PLAYBACK: Rotel RSX-1550 5.1-channel A/V receiver

Rotel RSX-1550
PLAYBACK: Rotel RSX-1550 5.1-channel A/V receiver

The world of modern-day A/V receivers sometimes seems to be driven by the headlong pursuit of elaborate technical gongs and whistles, plus the burning desire to quote impressive—though sometimes implausible—power specifications. Deliberately bucking these trends, however, Rotel has always chosen to march to the beat of a different drummer. While competitors have added more buttons and flashing lights, Rotel has consistently taken a simpler, “less is more” approach. And while others have chosen to inflate their product power output claims, Rotel has taken exactly the opposite tack, quoting conservatively rated power figures that may not look very impressive at first glance, but that honestly reflect Rotel’s uncompromising standards. In short, Rotel has never built AVRs to impress the “wowee-zowee” crowd; instead, it makes receivers for A/V purists, and especially for those who appreciate the finer points of sound quality.

Admittedly, this product philosophy has meant that Rotel has sometimes moved slowly to adopt new standards or technologies that, in the end, turn out to have tangible benefits. Two examples would be the now nearly ubiquitous HDMI 1.3 interface standards or the latest high resolution Dolby TrueHD and DTS-HD Master Audio codecs, both of which were omitted in past Rotel AVRs. But with its new “15-series” A/V receivers Rotel has gotten fully caught up on those technologies while still hewing to its traditional “simpler is better” roots.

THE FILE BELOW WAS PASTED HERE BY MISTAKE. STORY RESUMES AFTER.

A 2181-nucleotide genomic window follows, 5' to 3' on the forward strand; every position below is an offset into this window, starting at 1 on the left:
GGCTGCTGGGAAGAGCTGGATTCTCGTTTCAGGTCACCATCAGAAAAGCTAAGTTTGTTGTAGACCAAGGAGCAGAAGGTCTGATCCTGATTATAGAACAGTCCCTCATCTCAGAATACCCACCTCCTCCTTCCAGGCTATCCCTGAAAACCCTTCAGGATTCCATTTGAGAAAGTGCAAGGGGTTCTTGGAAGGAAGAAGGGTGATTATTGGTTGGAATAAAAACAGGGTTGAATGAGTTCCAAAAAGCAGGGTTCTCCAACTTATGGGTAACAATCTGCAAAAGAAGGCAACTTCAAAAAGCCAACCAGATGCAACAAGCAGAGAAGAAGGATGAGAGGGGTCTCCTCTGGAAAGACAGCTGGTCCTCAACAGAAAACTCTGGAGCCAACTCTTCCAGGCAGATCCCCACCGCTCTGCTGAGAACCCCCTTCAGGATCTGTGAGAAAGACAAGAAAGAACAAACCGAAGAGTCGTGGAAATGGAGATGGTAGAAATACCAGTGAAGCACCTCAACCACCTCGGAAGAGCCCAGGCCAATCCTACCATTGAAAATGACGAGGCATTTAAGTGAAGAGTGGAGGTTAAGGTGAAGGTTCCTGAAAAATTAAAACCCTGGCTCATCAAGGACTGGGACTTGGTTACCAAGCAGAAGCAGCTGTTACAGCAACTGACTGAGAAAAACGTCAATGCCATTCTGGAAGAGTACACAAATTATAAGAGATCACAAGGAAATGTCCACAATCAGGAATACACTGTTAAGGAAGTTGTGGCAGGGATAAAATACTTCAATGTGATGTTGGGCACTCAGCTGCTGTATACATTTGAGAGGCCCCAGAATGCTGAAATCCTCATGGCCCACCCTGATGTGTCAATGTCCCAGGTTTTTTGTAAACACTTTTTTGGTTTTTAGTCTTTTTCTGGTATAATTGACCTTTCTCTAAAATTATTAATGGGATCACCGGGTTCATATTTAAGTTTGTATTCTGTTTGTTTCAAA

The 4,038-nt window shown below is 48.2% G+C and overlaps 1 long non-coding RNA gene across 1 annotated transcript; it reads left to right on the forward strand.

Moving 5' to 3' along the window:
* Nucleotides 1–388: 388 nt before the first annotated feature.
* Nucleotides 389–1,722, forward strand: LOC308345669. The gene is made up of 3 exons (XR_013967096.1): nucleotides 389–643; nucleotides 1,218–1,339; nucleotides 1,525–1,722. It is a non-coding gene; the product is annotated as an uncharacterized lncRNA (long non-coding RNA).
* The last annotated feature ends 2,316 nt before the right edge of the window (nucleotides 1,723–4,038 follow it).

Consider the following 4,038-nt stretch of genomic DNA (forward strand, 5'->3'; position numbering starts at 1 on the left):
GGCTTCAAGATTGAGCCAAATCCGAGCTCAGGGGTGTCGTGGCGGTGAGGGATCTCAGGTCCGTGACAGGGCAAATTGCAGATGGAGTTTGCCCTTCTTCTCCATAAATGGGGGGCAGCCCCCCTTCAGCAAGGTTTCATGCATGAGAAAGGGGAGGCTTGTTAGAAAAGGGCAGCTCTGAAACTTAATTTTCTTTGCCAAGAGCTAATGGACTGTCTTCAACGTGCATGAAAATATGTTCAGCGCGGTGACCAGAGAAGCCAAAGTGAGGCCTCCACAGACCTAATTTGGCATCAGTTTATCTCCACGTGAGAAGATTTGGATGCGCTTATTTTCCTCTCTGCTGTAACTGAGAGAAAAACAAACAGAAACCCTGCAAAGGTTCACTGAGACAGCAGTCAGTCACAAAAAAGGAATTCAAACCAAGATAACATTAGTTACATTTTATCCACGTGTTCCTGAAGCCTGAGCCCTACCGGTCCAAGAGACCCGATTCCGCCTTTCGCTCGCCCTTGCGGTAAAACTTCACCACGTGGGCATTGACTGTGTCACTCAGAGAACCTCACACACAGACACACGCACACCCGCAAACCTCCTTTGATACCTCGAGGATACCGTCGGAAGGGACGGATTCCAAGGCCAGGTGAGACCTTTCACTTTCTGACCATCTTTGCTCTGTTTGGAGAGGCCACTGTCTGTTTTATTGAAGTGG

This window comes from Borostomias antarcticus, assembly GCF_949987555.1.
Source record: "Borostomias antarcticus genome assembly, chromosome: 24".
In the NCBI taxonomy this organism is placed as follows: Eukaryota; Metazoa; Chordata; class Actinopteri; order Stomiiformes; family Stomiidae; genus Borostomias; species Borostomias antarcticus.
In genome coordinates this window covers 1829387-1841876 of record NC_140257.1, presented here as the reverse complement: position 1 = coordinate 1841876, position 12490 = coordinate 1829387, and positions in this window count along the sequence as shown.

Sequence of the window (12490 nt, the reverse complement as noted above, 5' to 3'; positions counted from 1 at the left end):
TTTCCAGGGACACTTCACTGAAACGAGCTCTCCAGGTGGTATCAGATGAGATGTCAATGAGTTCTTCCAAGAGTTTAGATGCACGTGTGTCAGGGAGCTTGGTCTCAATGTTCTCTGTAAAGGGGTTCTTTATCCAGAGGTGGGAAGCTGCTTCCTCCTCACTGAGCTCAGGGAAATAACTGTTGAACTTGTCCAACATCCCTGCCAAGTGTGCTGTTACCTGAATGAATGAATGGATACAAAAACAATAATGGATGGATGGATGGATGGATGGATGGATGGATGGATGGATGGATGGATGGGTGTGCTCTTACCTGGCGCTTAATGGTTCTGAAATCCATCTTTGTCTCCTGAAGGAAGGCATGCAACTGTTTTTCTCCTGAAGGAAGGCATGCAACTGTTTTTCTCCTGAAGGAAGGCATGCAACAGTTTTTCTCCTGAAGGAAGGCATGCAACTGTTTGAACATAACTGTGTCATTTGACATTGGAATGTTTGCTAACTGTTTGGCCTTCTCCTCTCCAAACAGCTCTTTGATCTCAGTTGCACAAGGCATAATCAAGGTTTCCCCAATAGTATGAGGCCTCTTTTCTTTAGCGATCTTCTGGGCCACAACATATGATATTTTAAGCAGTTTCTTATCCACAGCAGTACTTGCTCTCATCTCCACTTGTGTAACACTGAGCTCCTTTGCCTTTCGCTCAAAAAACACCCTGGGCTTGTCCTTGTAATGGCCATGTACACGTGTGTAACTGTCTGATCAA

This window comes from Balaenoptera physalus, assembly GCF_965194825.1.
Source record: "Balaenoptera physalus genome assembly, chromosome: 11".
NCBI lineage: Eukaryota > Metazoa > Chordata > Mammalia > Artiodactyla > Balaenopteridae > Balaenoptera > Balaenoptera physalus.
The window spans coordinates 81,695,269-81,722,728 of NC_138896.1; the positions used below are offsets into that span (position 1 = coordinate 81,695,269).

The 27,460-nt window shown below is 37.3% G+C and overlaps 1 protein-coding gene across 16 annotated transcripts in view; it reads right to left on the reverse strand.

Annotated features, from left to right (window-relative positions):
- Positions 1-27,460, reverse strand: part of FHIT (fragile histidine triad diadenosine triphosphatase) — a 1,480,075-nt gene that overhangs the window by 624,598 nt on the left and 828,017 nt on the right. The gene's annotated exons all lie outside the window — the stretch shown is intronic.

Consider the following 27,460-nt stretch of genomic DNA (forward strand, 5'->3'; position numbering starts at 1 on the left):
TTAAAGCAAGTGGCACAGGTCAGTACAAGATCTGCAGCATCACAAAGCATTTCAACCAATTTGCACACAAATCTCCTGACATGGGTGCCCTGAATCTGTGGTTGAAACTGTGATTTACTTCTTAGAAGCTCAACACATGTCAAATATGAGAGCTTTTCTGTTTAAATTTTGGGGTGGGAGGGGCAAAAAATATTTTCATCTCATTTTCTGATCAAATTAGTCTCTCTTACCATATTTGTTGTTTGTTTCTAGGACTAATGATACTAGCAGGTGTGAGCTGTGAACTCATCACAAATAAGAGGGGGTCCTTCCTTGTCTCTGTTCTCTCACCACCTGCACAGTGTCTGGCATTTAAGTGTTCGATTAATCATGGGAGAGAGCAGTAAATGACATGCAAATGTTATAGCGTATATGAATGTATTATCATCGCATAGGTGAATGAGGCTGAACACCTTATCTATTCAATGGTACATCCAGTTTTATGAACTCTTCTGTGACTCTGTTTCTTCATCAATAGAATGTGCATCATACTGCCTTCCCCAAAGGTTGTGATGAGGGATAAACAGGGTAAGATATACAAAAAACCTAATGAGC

Our review subject this month is the Rotel RSX-1550 ($1999), which is a no-nonsense 5.1-channel receiver that puts out a very conservatively rated 5 x 75 Wpc (Rotel also offers a slightly higher-powered, 7.1-channel model, called the RSX-1560, whose MSRP is $2599). However, we deliberately chose the RSX-1550 because it caters to the needs of those enthusiasts who prefer (as we do) the sonic benefits and simplicity of 5.1-channel surround systems. Let’s check it out.


Consider this AVR if: you believe, as many audiophiles do, that a simple, “less is more” approach often leads to superior sound quality. When matched with the right speakers, the RSX-1550 can deliver a pleasingly articulate and lucid sound. Also consider this Rotel if you appreciate products that are well made; the closer you look, the more quality-minded details you’ll notice. The remote is clean and simple to use, too.

Look elsewhere if: you need or want a receiver with built-in speaker setup/room EQ features; the Rotel offers neither of these. Also look elsewhere if you need a powerful receiver suitable for driving power-hungry speakers; the RSX-1550 is not the last word in sheer dynamic clout compared to other AVRs in its price class.  Finally, be aware that, while build quality is very high, so is the price.

Ratings (compared to other sub-$2K AVRs)

  • User interface: 9
  • Sound quality, music: 8
  • Sound quality, movies: 8
  • Value: 6


  •  5 x 75 Watts per channel at .05% distortion with all channels driven. Here you can see Rotel’s policy of quotingconservative power ratings in action; by typical industry rating standards, the RSX-1550 would easily qualify as 5 x 100 Watt receiver.
  • Incorporates Rotel “Balanced Design Concept” audio circuitry, which emphasizes advanced circuit board layout techniques and comprehensive, listening-based selection of parts used in the audio signal path.
  • Includes the latest HD audio codecs, Dolby TrueHD and DTS-HD Master Audio.
  • Includes four proprietary Rotel music-oriented DSP-driven surround processing modes, labeled “DSP1,” “DSP2,” and so on, that duplicate the sound characteristics of everything from a small intimate club on up to a large arena-sized acoustic environment.
  • 7.1-channel analog preamp outputs.
  • Provides analog bypass mode for “pure 2-speaker stereo with no digital processing.”